Evan's Space

Wonders of Physics


Ticker-tape Timer – Finding acceleration

The diagram shows a strip of paper tape that has been pulled under a vibrating arm by a car moving to the left. The arm is vibrating regularly, making 50 dots per second.  What was the acceleration of the car?

ticker tape

Solutions: View the video tutorial to understand where to take time interval.

The arm vibrating 50 dots per second = frequency of 50 Hz   (50 holes are produced in 1 second)

Hence, the period, T = 1/f = 1 / 50 = 0.02s     (every 0.02s, a hole is created on the tape)

To find acceleration, a, we need to find initial velocity, u,and the final velocity, v.

u = dist / time = 0.02m/0.02s = 1 m/s

v = dist / time = 0.04m/0.02s = 2 m/s

To find acceleration, we can use a = (v-u)/t , but the time, t, taken for the increase in velocity is where most students will make a mistake.

Many will take 7 intervals to calculate the t, which is wrong.

But the intervals should be 6, starting from the middle of first interval and middle of last interval.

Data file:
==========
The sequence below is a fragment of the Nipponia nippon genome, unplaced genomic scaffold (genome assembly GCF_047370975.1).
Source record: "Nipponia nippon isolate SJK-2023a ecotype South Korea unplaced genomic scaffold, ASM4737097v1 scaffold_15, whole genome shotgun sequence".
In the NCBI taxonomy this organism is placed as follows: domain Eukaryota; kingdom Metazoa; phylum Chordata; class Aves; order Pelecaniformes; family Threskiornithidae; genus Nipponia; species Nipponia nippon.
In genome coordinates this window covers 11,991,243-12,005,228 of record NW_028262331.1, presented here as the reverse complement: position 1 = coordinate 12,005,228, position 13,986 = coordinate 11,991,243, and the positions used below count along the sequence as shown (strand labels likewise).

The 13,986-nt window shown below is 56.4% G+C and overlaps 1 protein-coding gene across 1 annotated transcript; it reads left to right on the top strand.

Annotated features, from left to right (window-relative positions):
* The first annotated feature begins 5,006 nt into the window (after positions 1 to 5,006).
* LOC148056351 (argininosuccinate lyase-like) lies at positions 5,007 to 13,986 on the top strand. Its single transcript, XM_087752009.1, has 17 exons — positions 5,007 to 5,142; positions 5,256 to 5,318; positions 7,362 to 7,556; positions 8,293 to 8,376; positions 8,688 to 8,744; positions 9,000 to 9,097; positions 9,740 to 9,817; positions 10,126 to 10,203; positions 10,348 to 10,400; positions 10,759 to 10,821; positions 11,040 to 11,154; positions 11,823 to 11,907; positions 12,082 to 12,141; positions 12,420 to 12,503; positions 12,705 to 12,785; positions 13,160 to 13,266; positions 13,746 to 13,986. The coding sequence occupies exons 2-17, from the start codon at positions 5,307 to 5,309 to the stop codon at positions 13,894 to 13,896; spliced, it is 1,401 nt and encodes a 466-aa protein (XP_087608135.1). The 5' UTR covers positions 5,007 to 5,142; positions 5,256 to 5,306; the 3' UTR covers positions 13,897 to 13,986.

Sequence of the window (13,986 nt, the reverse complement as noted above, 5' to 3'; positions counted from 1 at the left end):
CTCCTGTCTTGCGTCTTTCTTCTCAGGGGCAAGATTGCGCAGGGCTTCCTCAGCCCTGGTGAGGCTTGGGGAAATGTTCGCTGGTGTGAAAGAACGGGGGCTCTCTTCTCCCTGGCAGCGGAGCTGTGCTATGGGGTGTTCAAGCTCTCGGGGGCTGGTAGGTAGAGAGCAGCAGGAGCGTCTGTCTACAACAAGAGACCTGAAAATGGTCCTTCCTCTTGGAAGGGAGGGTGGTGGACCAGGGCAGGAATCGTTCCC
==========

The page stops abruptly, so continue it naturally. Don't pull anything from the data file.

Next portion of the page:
This will give a more accurate acceleration.

Hence, t = 6 x 0.02s = 0.12s a = (v-u)/t = (2-1)/0.12 = 8.33 m/s2

1 Comment

Kinematics – Ticker Tape Timer

Many are familiar with ticker-tape timer.  The tape is attached to Car B. As Car B moves to the left, it pulls the tape with it. The tape will go through the ticker-tape timer machine. The machine is stationary and it just punches holes on the tape as the tape is pulled to the left.  It is clear that Car A is accelerating as the distance interval of the holes is getting wider.


For Car B, the scenario is different. Oil is leaking from the car onto the road at fixed interval or frequency. Hence Car B is decelerating as the distance interval of oil drops becomes smaller.


Therefore, be careful with the two scenarios and do not be confused.